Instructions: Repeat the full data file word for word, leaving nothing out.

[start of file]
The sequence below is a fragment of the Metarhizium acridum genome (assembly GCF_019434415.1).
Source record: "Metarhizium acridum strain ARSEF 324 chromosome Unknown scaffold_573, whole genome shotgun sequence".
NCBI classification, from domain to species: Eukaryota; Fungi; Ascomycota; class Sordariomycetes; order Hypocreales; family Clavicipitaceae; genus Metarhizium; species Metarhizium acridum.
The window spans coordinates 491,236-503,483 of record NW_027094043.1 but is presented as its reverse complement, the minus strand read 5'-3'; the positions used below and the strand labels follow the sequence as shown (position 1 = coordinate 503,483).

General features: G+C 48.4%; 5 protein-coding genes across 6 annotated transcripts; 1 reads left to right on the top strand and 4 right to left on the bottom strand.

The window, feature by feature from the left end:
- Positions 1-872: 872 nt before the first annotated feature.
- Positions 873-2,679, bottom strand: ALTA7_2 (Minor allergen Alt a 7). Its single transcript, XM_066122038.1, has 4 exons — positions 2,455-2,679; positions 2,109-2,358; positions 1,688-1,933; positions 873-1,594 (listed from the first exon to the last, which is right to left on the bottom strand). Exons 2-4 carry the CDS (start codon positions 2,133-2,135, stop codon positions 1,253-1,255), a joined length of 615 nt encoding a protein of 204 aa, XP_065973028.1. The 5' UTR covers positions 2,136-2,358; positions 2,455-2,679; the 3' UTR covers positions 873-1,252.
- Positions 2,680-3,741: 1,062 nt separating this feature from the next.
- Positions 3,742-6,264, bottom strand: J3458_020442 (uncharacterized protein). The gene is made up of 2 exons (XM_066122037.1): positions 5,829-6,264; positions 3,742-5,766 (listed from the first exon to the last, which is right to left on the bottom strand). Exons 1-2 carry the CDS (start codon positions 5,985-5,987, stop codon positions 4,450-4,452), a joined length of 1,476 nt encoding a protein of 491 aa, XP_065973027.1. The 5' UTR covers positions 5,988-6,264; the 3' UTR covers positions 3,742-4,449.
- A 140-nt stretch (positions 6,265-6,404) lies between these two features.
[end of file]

The sequence below is a fragment of the Metarhizium acridum genome (assembly GCF_019434415.1).
Source record: "Metarhizium acridum strain ARSEF 324 chromosome Unknown scaffold_573, whole genome shotgun sequence".
NCBI classification, from domain to species: Eukaryota; Fungi; Ascomycota; class Sordariomycetes; order Hypocreales; family Clavicipitaceae; genus Metarhizium; species Metarhizium acridum.
The window spans coordinates 491,236-503,483 of record NW_027094043.1 but is presented as its reverse complement, the minus strand read 5'-3'; the positions used below and the strand labels follow the sequence as shown (position 1 = coordinate 503,483).

General features: G+C 48.4%; 5 protein-coding genes across 6 annotated transcripts; 1 reads left to right on the top strand and 4 right to left on the bottom strand.

The window, feature by feature from the left end:
- Positions 1-872: 872 nt before the first annotated feature.
- Positions 873-2,679, bottom strand: ALTA7_2 (Minor allergen Alt a 7). Its single transcript, XM_066122038.1, has 4 exons — positions 2,455-2,679; positions 2,109-2,358; positions 1,688-1,933; positions 873-1,594 (listed from the first exon to the last, which is right to left on the bottom strand). Exons 2-4 carry the CDS (start codon positions 2,133-2,135, stop codon positions 1,253-1,255), a joined length of 615 nt encoding a protein of 204 aa, XP_065973028.1. The 5' UTR covers positions 2,136-2,358; positions 2,455-2,679; the 3' UTR covers positions 873-1,252.
- Positions 2,680-3,741: 1,062 nt separating this feature from the next.
- Positions 3,742-6,264, bottom strand: J3458_020442 (uncharacterized protein). The gene is made up of 2 exons (XM_066122037.1): positions 5,829-6,264; positions 3,742-5,766 (listed from the first exon to the last, which is right to left on the bottom strand). Exons 1-2 carry the CDS (start codon positions 5,985-5,987, stop codon positions 4,450-4,452), a joined length of 1,476 nt encoding a protein of 491 aa, XP_065973027.1. The 5' UTR covers positions 5,988-6,264; the 3' UTR covers positions 3,742-4,449.
- A 140-nt stretch (positions 6,265-6,404) lies between these two features.